The weekend Obama came to town, BP began holding trainings for its “Vessel of Opportunity” program. Ostensibly, it would help fishers sidelined by the spill go back to work by helping with the cleanup. It sounded like a decent attempt to create local employment and keep money flowing through the community.

On April 30, a series of trainings began at the Boothville-Venice Elementary School. The trainings were intended to provide hazardous materials certifications so that fishers would be legally qualified to deploy and pick up spill-control boom. Hundreds of locals showed up, including a large number of Vietnamese shrimpers, some of whom did not speak fluent English. BP didn’t provide an interpreter.  

At the session, Nita Demoll greeted me with a smile and hug and expressed her concern. But like many people I spoke with that day, Nita seemed detached from the disaster.

“We made it through Katrina, I suppose we can make it through this!”

Herman, meanwhile, was disappointed about not shrimping, but optimistic about finding work with BP and being able to pay bills. Kip Marquise, a shrimper in Venice for 26 years, had a more jaundiced view.

“This is a PR campaign to make the world think BP is doing the right thing,” Marquise said. “I’m worried about the community having problems, that some will get work and some won’t.”

Indeed only a fraction of the 900 people who received training that weekend have been employed with BP’s program. After a long, poorly designed training session, boat captains were asked to stay. A BP official produced a stack of Master Charter Agreements, or “contracts,” and strongly suggested that anyone interested in working sign on the dotted line, immediately. By Monday morning, Judge Ginger Berrigan of the U.S. District Court for the Eastern District of Louisiana had deemed the first page of BP’s contracts unusable. That’s because it contained a waiver stipulating that employees give up their First Amendment rights and not talk to the press without BP’s approval; that they give BP a one-month notification before filing any legal action; and that they hold BP harmless for any accidents. The rest of the contract stands, which is basically a charter agreement for BP to hire the use of locals’ boats. The same day the waiver was declared unusable, the Occupational Safety and Health Administration (OSHA) shut down the trainings to investigate if they were being properly conducted.

According to the Oil Pollution Act of 1990, BP is financially responsible for loss of livelihoods resulting from the oil spill. Fishers are already receiving reparation checks from BP, a few have chartered their boats to the company, and others have been hired to work at the docks, loading boom for 10 bucks an hour. I ran into Herman Demoll the day he and several family members found out they had been hired through the program.

“At least it’s somethin’—it’ll help us get by for now,” he said.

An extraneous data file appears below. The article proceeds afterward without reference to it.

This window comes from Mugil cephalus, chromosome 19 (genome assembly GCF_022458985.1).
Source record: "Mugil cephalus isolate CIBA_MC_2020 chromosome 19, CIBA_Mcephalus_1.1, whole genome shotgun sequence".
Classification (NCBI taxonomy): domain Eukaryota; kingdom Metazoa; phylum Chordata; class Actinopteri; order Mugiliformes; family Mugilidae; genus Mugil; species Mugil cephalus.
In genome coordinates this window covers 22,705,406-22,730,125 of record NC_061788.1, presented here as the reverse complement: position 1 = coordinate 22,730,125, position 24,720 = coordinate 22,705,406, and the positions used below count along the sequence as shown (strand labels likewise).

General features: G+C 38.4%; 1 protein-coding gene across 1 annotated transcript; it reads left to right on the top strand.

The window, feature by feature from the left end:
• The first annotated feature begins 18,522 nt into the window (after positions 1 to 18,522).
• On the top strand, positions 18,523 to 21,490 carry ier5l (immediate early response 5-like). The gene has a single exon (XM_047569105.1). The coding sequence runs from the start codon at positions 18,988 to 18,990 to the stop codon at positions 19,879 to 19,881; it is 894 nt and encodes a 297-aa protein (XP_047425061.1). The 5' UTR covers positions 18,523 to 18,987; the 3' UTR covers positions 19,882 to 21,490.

But on Thursday, May 27, BP issued a press release stating that it was shutting down the Vessels of Opportunity Program in neighboring St. Bernard Parish, because four fishers had become violently ill. So the future of the program in Plaquemines seemed very much in doubt.

If the fishers themselves are affected, the service industry that caters to them is also in jeopardy. Roseina Copeland owns a small restaurant next door to Daybrook. Ninety-nine percent of her customers are employees of Daybrook, and if the fishers don’t make any money neither does she. But Copeland loves her home and is willing to endure hardships to stay there. After Katrina she slept on the floor of a shack and sold cold drinks until she scraped together enough money to open a proper restaurant. She was just starting to feel comfortable again. Though she’s terrified by the oil spill, like almost everyone I’ve spoken to, she harbors no resentment towards BP or oil companies in general. If offshore oil drilling shuts down as well, what industry will be left in Plaquemines?

Billy Nungesser has battled for the parish from the start. Within two weeks, he devised a plan to section off the coastal marsh and assign boats to deploy and remove boom. President Obama green-lighted Nungesser’s plan, and it went into effect almost immediately. Nungesser, a Republican, has praised Obama’s efficiency. But it soon became apparent that boom wouldn’t be enough to save the precious marsh. Nungesser then devised another plan—to dredge sand and build barrier islands. Govenor Bobby Jindal has backed the plan, and is fighting for it alongside Nungesser. Oil is easier to clean from sand than marsh, and Nungesser hopes the sand barriers will serve as an absorbent. Barrier islands also provide much needed storm protection. Louisiana’s wetlands have been a source of concern for 30 years, steadily washing away without any coherent rescue plan from the state. Various factors cause wetland deterioration, but Louisiana’s marshes were primarily damaged by oil companies dredging canals. Now it appears the oil itself could be the final death of the marsh.

“Support Billy’s Barrier Island Plan!” says a bumper sticker circulating through Plaquemines. Although some residents in Southern Louisiana are rolling their eyes, saying the barrier-islands plan is too little too late, others are rallying behind Nungesser—and are just glad to have a leader taking action. As of this writing, a tiny portion of Nungesser’s plan has been approved by the Army Corps of Engineers, but it’s unclear whether it will actually have any effect.

The waiting period has ended. Oil is in the marsh, and crude-soaked pelicans and sea turtles are washing ashore. People are realizing the gravity of the situation. Fisheries in Alabama, Mississippi, and Louisiana have been declared a federal disaster zone, making fishers eligible for unemployment compensation. Town hall meetings are being held in coastal towns to allow community members to vent. A large protest against BP is planned in New Orleans.

Until the oil crept into the marsh, there had been an undercurrent of hope, a sense that a miracle could happen. After all, in the aftermath of Katrina, the men with boats shared with men who didn’t, and they got back in the water as soon as possible. They didn’t need the federal government’s assistance because they could still fish and eke out a living.

The spill is different. Surviving a killer hurricane is a rite of passage for those down the road, but no one has ever encountered an oil spill of this proportion. Terri Sercovich, editor of The Plaquemines Gazette, got all teary-eyed when she described a photo she decided to run on the cover of the local paper the week the oil came into the marsh. It’s an aerial view of a tiny shrimp skiff surrounded by the blackness of the oil. As Sercovich, who was raised down the road, emphatically explained, a single shrimper stood little chance in an ocean of crude. —May 28, 2010

Contributor

Vanessa Tolino

Vanessa Tolino is a documentary filmmaker based in New Orleans.